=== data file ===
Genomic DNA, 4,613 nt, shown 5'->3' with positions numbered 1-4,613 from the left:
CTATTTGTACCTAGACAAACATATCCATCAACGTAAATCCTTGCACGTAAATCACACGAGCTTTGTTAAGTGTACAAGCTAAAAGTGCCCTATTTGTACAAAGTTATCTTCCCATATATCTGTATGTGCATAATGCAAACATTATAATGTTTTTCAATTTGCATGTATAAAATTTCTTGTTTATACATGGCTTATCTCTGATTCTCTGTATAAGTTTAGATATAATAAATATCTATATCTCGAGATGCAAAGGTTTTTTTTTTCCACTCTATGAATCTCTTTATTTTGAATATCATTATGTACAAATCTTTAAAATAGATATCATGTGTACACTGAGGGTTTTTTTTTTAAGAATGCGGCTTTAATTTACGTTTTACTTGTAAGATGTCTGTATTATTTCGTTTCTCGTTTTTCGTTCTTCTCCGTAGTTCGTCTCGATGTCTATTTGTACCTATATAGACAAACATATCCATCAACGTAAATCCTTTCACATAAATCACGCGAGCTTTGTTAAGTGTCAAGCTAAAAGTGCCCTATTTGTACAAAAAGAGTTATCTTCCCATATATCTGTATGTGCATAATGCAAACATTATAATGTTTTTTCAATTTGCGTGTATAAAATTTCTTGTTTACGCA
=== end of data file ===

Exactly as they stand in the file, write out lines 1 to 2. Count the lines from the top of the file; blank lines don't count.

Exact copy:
Genomic DNA, 4,613 nt, shown 5'->3' with positions numbered 1-4,613 from the left:
CTATTTGTACCTAGACAAACATATCCATCAACGTAAATCCTTGCACGTAAATCACACGAGCTTTGTTAAGTGTACAAGCTAAAAGTGCCCTATTTGTACAAAGTTATCTTCCCATATATCTGTATGTGCATAATGCAAACATTATAATGTTTTTCAATTTGCATGTATAAAATTTCTTGTTTATACATGGCTTATCTCTGATTCTCTGTATAAGTTTAGATATAATAAATATCTATATCTCGAGATGCAAAGGTTTTTTTTTTCCACTCTATGAATCTCTTTATTTTGAATATCATTATGTACAAATCTTTAAAATAGATATCATGTGTACACTGAGGGTTTTTTTTTTAAGAATGCGGCTTTAATTTACGTTTTACTTGTAAGATGTCTGTATTATTTCGTTTCTCGTTTTTCGTTCTTCTCCGTAGTTCGTCTCGATGTCTATTTGTACCTATATAGACAAACATATCCATCAACGTAAATCCTTTCACATAAATCACGCGAGCTTTGTTAAGTGTCAAGCTAAAAGTGCCCTATTTGTACAAAAAGAGTTATCTTCCCATATATCTGTATGTGCATAATGCAAACATTATAATGTTTTTTCAATTTGCGTGTATAAAATTTCTTGTTTACGCA